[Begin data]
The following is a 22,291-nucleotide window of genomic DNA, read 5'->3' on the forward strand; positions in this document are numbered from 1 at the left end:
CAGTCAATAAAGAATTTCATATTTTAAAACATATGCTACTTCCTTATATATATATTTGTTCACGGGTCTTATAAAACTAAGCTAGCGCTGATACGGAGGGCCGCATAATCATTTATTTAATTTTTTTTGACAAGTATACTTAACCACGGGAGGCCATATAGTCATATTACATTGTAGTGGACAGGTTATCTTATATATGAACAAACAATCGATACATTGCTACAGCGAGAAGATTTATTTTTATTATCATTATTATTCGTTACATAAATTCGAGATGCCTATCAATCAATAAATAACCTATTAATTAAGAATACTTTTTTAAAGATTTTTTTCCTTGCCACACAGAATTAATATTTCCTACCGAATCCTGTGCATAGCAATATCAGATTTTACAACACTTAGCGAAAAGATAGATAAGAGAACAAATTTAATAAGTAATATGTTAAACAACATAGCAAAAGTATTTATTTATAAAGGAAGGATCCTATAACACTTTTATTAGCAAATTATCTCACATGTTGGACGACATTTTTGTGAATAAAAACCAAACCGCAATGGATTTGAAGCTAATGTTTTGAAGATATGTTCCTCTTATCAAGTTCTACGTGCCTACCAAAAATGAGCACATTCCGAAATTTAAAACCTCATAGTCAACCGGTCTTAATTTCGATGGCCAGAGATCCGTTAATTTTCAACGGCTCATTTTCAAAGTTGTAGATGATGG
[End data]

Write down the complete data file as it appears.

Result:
The following is a 22,291-nucleotide window of genomic DNA, read 5'->3' on the forward strand; positions in this document are numbered from 1 at the left end:
CAGTCAATAAAGAATTTCATATTTTAAAACATATGCTACTTCCTTATATATATATTTGTTCACGGGTCTTATAAAACTAAGCTAGCGCTGATACGGAGGGCCGCATAATCATTTATTTAATTTTTTTTGACAAGTATACTTAACCACGGGAGGCCATATAGTCATATTACATTGTAGTGGACAGGTTATCTTATATATGAACAAACAATCGATACATTGCTACAGCGAGAAGATTTATTTTTATTATCATTATTATTCGTTACATAAATTCGAGATGCCTATCAATCAATAAATAACCTATTAATTAAGAATACTTTTTTAAAGATTTTTTTCCTTGCCACACAGAATTAATATTTCCTACCGAATCCTGTGCATAGCAATATCAGATTTTACAACACTTAGCGAAAAGATAGATAAGAGAACAAATTTAATAAGTAATATGTTAAACAACATAGCAAAAGTATTTATTTATAAAGGAAGGATCCTATAACACTTTTATTAGCAAATTATCTCACATGTTGGACGACATTTTTGTGAATAAAAACCAAACCGCAATGGATTTGAAGCTAATGTTTTGAAGATATGTTCCTCTTATCAAGTTCTACGTGCCTACCAAAAATGAGCACATTCCGAAATTTAAAACCTCATAGTCAACCGGTCTTAATTTCGATGGCCAGAGATCCGTTAATTTTCAACGGCTCATTTTCAAAGTTGTAGATGATGG